New research found that people facing stay-at-home orders tried cooking new things and threw away less food. The results came from a recent research project involving 11,000 shoppers in 11 countries.
A lead organizer of the study was Charlotte De Backer, a researcher at the University of Antwerp in Belgium. She told Reuters news agency the results showed that people were buying less microwaveable food and more fresh fruits and vegetables.
Muriel Bernard is the founder of Belgium-based organic food online seller eFarmz. She told Reuters she had to nearly double her workforce to 25 to meet demand for her fresh products.
The first part of the study involved shoppers in several European countries, as well as Australia, Chile, Uganda, Canada and Brazil. More than half of those taking part were in Belgium. The research will next be expanded to include 25 additional countries, with final results expected by the end of June.
In nearly half of the countries, shoppers reported buying fewer salty or sweet snacks, although overall sales remained about the same.
De Backer said many people turn to salty, sweet and fatty products when they are feeling stress. But during the current crisis, many people seemed to fill this desire with home-baked goods. In Chile, for example, there was a large drop in sales of snacks, but a big rise in people buying baking necessities like flour.
Consumption of meat, fish and alcoholic drinks generally remained the same, the research showed.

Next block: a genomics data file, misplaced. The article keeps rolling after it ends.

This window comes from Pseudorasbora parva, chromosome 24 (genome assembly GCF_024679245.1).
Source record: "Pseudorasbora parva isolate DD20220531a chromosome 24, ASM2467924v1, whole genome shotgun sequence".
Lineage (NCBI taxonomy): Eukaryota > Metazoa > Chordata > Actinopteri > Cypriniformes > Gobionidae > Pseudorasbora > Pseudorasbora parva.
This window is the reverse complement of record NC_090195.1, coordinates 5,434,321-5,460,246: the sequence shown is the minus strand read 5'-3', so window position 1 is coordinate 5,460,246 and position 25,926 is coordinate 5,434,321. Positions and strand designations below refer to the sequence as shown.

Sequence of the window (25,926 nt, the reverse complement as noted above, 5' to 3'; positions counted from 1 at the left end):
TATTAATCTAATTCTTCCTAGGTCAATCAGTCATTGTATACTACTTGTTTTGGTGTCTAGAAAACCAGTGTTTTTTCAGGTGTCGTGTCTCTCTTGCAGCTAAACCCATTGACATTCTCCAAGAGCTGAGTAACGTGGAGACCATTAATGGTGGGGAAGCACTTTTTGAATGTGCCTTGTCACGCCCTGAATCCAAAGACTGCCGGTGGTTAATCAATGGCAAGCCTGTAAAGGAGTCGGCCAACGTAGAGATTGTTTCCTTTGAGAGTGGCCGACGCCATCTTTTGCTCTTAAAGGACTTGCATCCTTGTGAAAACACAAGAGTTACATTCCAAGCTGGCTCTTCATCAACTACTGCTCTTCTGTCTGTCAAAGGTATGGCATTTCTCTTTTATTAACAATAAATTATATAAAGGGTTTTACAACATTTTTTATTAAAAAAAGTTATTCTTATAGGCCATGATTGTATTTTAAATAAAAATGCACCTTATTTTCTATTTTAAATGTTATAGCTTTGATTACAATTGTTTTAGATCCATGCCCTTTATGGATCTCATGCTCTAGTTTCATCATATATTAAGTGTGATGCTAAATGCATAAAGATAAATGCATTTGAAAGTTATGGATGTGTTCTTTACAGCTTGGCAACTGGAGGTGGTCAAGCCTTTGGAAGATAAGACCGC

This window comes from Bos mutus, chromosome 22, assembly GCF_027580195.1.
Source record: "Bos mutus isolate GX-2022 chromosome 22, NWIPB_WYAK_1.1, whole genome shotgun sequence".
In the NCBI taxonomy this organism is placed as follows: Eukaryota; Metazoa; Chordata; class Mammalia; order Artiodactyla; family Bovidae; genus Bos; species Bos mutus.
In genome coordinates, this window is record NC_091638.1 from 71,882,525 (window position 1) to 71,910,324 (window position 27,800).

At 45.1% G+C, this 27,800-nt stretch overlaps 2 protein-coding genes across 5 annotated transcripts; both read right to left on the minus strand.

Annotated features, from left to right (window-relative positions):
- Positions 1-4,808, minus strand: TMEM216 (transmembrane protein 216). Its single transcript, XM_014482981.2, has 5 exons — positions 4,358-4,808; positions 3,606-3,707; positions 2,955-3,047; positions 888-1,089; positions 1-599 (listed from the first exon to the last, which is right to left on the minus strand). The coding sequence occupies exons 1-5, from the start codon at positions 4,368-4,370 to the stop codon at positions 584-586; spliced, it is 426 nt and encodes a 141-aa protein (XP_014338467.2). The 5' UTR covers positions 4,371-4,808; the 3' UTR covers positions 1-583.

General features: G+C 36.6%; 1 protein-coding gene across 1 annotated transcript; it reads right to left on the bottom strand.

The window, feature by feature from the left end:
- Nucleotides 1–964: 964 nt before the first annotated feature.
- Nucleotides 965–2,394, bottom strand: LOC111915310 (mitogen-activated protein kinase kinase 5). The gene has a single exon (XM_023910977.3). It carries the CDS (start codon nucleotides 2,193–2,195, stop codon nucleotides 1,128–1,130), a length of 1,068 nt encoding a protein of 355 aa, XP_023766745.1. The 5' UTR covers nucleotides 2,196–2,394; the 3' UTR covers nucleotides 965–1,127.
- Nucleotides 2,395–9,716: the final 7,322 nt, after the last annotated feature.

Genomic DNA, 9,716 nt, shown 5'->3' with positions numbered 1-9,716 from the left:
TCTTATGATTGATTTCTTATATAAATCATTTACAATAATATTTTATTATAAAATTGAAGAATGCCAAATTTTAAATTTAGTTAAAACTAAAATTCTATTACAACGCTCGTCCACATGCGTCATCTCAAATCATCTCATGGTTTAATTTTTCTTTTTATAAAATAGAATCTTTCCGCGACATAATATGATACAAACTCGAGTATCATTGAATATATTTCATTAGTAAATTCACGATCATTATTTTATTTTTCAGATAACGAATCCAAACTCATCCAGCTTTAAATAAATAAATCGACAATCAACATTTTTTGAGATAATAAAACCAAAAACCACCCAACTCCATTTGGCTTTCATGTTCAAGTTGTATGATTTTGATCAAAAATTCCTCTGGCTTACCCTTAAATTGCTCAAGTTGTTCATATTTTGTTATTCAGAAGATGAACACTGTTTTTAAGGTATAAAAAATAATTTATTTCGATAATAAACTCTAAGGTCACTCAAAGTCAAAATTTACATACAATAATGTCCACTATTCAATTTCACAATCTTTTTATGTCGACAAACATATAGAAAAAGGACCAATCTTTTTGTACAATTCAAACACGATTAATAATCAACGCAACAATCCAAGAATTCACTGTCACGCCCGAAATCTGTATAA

De Backer said the healthier food buying could be related to the fact that people took more time to carefully plan their trips to the store. “If you make a shopping list, you plan your meals ahead and you are less likely to add unhealthy food.”
Many shoppers taking part in the study also said they had tried cooking new things and used more left-over foods to reduce waste. However, De Backer said this behavior could be linked to fears of food shortages and could change after the crisis.
But she noted that some of the improvements in eating are likely to continue. She says this is because in many countries, stay-at-home orders have been in place for more than six weeks – the usual amount of time it takes people to form new behaviors.
According to learningenglish.voanews.com, De Backer also said that as people grow more confident and creative in the kitchen, they could break down one of the main barriers to home cooking.